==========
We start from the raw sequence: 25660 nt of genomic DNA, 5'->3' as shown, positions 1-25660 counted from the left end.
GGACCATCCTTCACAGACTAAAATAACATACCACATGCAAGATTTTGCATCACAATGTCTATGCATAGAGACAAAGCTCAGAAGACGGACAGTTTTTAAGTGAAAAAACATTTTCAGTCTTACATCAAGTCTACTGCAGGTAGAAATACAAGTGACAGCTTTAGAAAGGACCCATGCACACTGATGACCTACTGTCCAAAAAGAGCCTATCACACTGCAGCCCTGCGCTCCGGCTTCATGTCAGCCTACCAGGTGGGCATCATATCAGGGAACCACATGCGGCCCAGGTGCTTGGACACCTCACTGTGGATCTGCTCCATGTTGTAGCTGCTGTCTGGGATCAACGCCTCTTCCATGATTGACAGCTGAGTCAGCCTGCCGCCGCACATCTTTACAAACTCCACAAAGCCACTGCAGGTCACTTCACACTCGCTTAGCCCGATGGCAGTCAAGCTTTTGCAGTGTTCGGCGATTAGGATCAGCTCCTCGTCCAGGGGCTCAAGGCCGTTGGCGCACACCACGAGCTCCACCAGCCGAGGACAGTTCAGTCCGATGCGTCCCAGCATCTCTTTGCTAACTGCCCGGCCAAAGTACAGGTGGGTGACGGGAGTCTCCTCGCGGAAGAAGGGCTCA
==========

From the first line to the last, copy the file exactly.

We start from the raw sequence: 25660 nt of genomic DNA, 5'->3' as shown, positions 1-25660 counted from the left end.
GGACCATCCTTCACAGACTAAAATAACATACCACATGCAAGATTTTGCATCACAATGTCTATGCATAGAGACAAAGCTCAGAAGACGGACAGTTTTTAAGTGAAAAAACATTTTCAGTCTTACATCAAGTCTACTGCAGGTAGAAATACAAGTGACAGCTTTAGAAAGGACCCATGCACACTGATGACCTACTGTCCAAAAAGAGCCTATCACACTGCAGCCCTGCGCTCCGGCTTCATGTCAGCCTACCAGGTGGGCATCATATCAGGGAACCACATGCGGCCCAGGTGCTTGGACACCTCACTGTGGATCTGCTCCATGTTGTAGCTGCTGTCTGGGATCAACGCCTCTTCCATGATTGACAGCTGAGTCAGCCTGCCGCCGCACATCTTTACAAACTCCACAAAGCCACTGCAGGTCACTTCACACTCGCTTAGCCCGATGGCAGTCAAGCTTTTGCAGTGTTCGGCGATTAGGATCAGCTCCTCGTCCAGGGGCTCAAGGCCGTTGGCGCACACCACGAGCTCCACCAGCCGAGGACAGTTCAGTCCGATGCGTCCCAGCATCTCTTTGCTAACTGCCCGGCCAAAGTACAGGTGGGTGACGGGAGTCTCCTCGCGGAAGAAGGGCTCA